I'll be posting over the next week about some of the snow/ice phenomena that I observed today while walking around Rock Point. But before I go into that, I wanted to say a bit about what I've been thinking about since last week's snow fall. The first snow fall (on the 16th) fell during the warmer spell. You may have noticed giant snowflakes, which were actually just conglomerates falling together. My suspicion was that the white orbs in the center of each flake (seen in the photo below) are melted snowflakes that fused together with flakes that hadn't yet melted as well as had begun again the process of snowflake formation.
So what happens to snow once it falls? After snow falls on the ground it can either remain unchanged, which is never permanent, or it undergoes metamorphosis. Metamorphosis can happen in a few ways:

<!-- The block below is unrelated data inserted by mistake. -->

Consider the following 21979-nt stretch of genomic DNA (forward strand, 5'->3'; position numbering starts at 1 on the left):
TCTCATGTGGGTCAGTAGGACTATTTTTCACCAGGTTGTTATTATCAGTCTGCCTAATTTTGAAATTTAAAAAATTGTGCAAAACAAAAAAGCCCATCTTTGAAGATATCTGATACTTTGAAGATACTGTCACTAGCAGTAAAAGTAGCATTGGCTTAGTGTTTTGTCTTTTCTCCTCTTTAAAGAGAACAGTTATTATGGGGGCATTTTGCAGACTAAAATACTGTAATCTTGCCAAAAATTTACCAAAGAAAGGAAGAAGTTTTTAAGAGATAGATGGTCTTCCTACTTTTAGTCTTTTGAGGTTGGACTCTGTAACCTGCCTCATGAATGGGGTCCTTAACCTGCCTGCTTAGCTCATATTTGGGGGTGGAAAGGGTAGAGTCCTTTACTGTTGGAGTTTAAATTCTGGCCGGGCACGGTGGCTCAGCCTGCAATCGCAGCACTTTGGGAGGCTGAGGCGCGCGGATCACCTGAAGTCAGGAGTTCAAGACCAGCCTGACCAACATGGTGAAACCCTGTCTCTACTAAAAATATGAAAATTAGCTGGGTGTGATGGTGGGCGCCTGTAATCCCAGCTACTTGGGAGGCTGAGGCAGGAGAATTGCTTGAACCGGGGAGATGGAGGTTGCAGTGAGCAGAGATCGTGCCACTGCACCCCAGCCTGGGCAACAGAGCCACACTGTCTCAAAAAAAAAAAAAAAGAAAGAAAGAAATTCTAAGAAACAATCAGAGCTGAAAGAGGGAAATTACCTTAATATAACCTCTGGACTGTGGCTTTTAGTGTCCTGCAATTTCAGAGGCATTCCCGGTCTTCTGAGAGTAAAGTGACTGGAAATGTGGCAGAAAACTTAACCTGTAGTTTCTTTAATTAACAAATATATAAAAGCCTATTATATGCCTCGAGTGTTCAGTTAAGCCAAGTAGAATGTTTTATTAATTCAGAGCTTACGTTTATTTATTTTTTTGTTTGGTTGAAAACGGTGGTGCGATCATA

- constructive: like the formation of depth hoar - aka sugar snow, which forms the ball bearings on which avalanches often form. This occurs when there's a sharp contrast or gradient in temperature from the surface of the snow pack to the bottom. Temperature gradient creates a gradient in vapor pressure and water gets passed from warmer areas (high vapor pressure), near the ground, to colder areas (lower vapor pressure), near the surface
- destructive: (the "melting" of a snowflake to a little knobby snowball on slightly reminescent of the flakes original shape). Water vapor is released from the points of a snow flakes and is passed to the pits of the flake (near the base). This is a very complex process and I suggest Jim Halfpenny's Winter: An Ecological Handbook
- firnification: melt-freeze temperature swings or applying pressure (like stepping on snow or another snow storm putting weight on top of older snow) can fuse snow crystals together. The first process can create dangerously slick crusts on the surface of the snowpack, which coincidentally protects small tunneling mammals underneath; the second force is what gives quinzhees their solid, insulating structure.
- wind: wind can break snow flakes under mechanical force into smaller pieces.